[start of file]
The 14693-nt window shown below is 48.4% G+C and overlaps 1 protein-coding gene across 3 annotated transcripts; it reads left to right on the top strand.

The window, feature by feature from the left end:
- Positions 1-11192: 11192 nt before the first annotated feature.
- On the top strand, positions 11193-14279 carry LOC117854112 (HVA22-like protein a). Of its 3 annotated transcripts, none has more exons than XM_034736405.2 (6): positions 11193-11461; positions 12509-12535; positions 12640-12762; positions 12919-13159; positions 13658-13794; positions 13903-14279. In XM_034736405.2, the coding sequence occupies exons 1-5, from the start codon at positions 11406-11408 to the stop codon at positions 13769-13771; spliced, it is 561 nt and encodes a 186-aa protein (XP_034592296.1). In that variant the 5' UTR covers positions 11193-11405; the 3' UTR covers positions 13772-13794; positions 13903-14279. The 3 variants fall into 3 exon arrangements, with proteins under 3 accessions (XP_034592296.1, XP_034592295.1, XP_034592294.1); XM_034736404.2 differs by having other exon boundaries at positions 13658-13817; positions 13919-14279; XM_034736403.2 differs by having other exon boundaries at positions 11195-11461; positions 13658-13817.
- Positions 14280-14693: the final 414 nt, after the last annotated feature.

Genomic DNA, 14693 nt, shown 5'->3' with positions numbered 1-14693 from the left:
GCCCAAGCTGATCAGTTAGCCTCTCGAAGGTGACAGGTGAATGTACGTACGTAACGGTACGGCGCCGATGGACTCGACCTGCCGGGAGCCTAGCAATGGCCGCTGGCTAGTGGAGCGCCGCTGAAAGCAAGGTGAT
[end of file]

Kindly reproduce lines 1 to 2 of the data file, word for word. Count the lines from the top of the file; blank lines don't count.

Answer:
The 14693-nt window shown below is 48.4% G+C and overlaps 1 protein-coding gene across 3 annotated transcripts; it reads left to right on the top strand.

The window, feature by feature from the left end: